Updated: Jul 5, 2018
"I am different. I'm free. All that useless pain, it's gone. It's something anyone can have, Will, and I want you to have it too." -Eden, The Invitation
When someone tells you they can free you of pain, chiille; you better run the other way!
I didn’t know the day I had nothing to do and decided to spend my day watching Netflix; I was going to learn a life lesson.
Out of the blue, Will(Logan Marshall-Green) and his Girlfriend(Emayatzy Corinealdi)get a mysterious invitation from his Ex-wife, Eden(Tammy Blanchard), and her new husband, David(Michiel Huisman). When they arrive, it’s like she is a different person. Over the course of a dinner party, Will begins to believe he and his old friends were invited over for more than just a pork roast.
Moral of the story: If you hear from someone that you haven't heard from for a long time without reason… don't do it. Leave them out in the blue.
What a interesting way to start Spring break.
The very first thing about this movie that strikes me is the opening song. The whole score, but especially “Into the Canyon” by Theodore Shapiro puts me on edge. I don't trust anybody when I hear that song. It sets the perfect tone for a psychological thriller.
And, that’s what I think is important remember when watching this movie. The ending is predictable, the plot is obvious, but it’s the waiting. The creepy waiting. The weird stares. The awkward stories of murder. The eerie cult video. And this oh-so-very ominous red lights. It is the journey of this movie that is the most thrilling.
Everything else in the movie, the cinematography (though there a couple of well-done shots, such as the ones through the staircase), the set design, the costumes are all relatively average. But, I believe everything is so washed out helps the watcher focus on the events and feel of the movie.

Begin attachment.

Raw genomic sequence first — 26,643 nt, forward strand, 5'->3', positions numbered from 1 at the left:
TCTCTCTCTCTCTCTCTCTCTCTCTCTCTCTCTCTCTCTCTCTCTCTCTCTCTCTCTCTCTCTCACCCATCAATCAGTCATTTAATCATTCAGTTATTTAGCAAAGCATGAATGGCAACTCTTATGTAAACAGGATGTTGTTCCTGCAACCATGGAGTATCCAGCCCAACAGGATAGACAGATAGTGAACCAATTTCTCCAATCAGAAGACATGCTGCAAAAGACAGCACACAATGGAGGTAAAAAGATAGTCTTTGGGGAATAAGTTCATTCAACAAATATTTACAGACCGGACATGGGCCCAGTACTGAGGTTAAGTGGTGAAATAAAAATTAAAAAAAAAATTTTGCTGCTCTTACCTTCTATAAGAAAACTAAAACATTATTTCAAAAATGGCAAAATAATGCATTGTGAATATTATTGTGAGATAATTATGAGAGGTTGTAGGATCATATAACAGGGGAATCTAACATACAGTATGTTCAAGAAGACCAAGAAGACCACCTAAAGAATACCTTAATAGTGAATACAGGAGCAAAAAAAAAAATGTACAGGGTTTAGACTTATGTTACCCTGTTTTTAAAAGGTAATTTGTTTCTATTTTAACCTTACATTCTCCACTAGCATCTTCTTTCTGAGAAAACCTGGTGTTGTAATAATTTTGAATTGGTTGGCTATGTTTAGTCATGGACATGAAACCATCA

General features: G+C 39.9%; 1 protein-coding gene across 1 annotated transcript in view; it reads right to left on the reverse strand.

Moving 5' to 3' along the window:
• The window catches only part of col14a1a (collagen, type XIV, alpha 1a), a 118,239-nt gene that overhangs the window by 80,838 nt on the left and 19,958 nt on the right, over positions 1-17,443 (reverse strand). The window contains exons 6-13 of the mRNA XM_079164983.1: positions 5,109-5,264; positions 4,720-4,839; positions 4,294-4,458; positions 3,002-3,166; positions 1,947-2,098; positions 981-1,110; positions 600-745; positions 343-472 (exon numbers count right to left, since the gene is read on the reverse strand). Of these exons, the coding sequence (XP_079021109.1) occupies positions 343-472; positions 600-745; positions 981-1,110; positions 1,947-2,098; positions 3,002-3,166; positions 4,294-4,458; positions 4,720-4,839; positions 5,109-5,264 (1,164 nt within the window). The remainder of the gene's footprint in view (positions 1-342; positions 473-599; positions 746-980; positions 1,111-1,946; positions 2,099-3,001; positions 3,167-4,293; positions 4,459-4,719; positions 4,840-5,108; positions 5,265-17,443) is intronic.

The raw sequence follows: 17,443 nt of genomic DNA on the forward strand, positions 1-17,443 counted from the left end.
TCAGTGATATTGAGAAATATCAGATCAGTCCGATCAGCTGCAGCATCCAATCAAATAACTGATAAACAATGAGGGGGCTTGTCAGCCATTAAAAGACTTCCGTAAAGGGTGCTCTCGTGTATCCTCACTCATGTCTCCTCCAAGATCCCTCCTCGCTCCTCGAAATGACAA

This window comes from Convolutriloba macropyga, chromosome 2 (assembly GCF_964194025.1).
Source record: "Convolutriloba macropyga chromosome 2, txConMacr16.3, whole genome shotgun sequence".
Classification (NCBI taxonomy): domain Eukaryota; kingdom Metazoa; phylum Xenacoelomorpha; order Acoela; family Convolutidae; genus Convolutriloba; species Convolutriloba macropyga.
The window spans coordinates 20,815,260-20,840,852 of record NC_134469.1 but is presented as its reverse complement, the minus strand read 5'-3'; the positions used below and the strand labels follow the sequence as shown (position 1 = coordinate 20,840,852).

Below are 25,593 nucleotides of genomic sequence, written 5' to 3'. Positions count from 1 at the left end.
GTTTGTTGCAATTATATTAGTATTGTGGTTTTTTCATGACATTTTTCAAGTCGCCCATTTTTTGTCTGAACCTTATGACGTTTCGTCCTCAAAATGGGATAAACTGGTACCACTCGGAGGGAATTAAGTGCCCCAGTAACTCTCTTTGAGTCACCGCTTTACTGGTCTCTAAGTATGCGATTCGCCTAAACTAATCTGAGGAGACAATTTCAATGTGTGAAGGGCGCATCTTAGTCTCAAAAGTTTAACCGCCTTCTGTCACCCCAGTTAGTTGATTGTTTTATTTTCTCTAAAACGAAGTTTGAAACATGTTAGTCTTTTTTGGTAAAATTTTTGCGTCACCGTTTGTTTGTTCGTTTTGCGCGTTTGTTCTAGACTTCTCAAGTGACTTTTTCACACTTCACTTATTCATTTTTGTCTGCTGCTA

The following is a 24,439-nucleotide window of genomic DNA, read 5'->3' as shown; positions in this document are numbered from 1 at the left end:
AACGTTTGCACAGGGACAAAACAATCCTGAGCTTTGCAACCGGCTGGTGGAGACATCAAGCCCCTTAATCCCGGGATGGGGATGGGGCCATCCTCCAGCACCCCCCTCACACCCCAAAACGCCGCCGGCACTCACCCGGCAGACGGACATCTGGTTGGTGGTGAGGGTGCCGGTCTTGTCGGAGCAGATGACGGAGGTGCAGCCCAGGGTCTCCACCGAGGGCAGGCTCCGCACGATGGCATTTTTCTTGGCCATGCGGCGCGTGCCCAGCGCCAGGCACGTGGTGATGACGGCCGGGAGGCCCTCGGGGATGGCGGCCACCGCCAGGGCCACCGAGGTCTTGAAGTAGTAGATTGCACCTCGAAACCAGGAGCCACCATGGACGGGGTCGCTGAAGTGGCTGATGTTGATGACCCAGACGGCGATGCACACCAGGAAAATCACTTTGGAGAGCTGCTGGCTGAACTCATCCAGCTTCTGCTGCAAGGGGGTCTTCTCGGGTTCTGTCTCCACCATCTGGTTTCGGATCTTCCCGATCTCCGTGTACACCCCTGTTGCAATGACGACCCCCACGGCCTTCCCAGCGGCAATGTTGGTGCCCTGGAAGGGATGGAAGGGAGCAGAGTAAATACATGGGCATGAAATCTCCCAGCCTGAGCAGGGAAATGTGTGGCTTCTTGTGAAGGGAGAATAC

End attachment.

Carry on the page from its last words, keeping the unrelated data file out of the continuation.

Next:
Both the direction and writing, keep you guessing on how much can you trust Will and his viewpoint of the story. Immediately they have you build a repertoire with him that makes you want to trust him and care for him, but at the same time let on that he is maybe overly anxious. That maybe he is the one to be worried about as well and not to completely trust him.
The film is so obvious, however. I just wish there was a little more twist and turning throughout the movie. It spends its time building up to the climax that is almost anticlimactic. It’s not a film meant to shock or scare you, but there to remind you that people change. And sometimes for the worst.
The use of flashbacks to help tell of the “mysterious and awful” event that happened in the house that caused Will and Eden to split wasn’t the best. I found it confusing and a little hard to tell what happened. Once you do get it, the movie makes slightly more sense but isn’t necessary. Becuase, grief and pain are such an important parts of the film, I get why it’s a part of the script. However, I think in this case “tell don’t show” rather than the other way around would have been better. It just wasn’t executed well.
FLOOR OR DOOR?
Should it have been left on the cutting room floor or should you be running out the door to see it?
Look if someone you don't know is trying to lock you in a house then turn right back around out the door, go back home and watch this movie.
Feel good about your choices.